In 1996, scientists took a huge risk when they pointed the Hubble telescope to an inky field that they believed to be void of stars and planets. As images from Hubble are in constant demand, the worry was that devoting so much time to a black space would prove futile. Once the photons finally registered, though, that leap of faith proved fruitful: light from over three thousand galaxies illuminated the image. A few years and missions later, Hubble’s glimpse into what is known as the deep field has revealed that we are just one tiny part of a vast system comprising 100 billion galaxies.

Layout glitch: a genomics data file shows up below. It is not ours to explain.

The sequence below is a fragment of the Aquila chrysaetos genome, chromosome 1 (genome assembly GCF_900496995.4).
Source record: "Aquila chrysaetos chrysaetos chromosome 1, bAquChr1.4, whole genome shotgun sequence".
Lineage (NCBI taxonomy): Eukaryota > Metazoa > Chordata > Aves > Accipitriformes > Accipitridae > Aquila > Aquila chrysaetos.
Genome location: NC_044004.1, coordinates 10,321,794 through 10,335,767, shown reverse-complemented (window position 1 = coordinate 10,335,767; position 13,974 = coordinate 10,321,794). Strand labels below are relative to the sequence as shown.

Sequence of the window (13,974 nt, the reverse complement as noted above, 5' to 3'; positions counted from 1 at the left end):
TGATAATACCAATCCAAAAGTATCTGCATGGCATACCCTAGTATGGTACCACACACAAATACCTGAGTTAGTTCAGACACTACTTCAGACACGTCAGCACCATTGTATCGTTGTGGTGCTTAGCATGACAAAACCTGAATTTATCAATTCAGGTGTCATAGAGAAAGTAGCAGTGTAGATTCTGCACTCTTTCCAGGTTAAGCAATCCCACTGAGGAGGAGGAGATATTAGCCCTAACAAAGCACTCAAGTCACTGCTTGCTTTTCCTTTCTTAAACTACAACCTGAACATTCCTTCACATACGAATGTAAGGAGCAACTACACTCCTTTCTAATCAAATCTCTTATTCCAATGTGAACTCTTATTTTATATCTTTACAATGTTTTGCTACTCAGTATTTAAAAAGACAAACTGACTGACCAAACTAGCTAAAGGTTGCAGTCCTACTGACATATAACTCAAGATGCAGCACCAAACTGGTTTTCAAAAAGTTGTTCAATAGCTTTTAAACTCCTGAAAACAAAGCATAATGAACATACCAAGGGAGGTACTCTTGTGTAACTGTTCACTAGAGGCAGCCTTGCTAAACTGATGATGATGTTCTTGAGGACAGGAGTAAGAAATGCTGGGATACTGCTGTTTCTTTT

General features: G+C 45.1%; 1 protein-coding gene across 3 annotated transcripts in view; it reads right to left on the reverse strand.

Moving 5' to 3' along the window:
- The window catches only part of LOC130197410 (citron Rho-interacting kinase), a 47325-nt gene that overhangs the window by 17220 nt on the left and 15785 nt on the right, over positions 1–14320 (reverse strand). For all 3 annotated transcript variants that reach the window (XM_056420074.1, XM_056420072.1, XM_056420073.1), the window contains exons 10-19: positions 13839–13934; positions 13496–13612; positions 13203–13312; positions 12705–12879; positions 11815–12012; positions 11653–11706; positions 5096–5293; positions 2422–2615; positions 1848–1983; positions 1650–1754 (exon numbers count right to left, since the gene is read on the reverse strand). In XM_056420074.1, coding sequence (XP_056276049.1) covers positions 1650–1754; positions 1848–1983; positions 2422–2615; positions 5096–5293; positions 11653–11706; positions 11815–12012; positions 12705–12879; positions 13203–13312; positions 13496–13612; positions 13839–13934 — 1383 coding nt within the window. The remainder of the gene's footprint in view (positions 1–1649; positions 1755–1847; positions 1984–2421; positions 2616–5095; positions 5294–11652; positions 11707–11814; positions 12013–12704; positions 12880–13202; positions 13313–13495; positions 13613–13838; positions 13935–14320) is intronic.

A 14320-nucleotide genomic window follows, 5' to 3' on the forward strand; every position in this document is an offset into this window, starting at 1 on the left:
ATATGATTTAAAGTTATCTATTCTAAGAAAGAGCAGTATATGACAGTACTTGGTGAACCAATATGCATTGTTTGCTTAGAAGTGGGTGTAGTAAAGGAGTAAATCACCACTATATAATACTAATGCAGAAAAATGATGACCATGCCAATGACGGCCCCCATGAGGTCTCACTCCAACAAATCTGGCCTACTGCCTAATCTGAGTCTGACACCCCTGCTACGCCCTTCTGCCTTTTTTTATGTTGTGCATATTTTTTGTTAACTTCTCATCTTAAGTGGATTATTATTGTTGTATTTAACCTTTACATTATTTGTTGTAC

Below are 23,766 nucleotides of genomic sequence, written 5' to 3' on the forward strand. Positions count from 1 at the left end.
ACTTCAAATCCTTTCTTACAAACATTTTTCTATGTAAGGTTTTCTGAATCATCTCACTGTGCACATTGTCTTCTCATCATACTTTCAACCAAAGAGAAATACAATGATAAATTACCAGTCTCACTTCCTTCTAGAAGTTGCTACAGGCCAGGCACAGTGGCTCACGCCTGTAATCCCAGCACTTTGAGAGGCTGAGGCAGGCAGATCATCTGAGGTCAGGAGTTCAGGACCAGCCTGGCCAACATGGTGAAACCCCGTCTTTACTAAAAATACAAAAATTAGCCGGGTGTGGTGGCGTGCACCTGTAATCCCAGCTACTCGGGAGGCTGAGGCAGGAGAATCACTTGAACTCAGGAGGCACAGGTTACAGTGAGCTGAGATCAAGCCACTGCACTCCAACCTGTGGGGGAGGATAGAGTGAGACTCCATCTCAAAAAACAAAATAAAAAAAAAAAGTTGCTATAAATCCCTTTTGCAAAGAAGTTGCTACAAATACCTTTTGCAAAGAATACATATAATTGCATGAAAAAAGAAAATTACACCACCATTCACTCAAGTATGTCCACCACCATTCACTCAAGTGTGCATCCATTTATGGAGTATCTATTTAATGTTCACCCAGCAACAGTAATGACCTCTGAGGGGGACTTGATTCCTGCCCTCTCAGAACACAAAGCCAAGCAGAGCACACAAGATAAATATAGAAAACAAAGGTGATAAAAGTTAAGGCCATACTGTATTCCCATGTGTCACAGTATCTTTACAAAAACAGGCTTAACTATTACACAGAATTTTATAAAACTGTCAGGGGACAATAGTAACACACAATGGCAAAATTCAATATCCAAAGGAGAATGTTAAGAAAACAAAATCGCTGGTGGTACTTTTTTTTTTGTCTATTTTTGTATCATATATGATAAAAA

quote:I once watched a show about supermassive black holes, and it discussed how they find them by monitoring the movements of stars in certain areas. They found that one star was orbiting around something (turned out to be a black hole) at 19million miles per hour. Something that large moving that fast is beyond our comprehension.
It is amazing to even attempt to ponder the size of space, but give it a try.
Five minute video
Greta stuff although I don't agree with the writers contention that it was such a "big risk". If nothing were there we still would have learned that that space was vacant.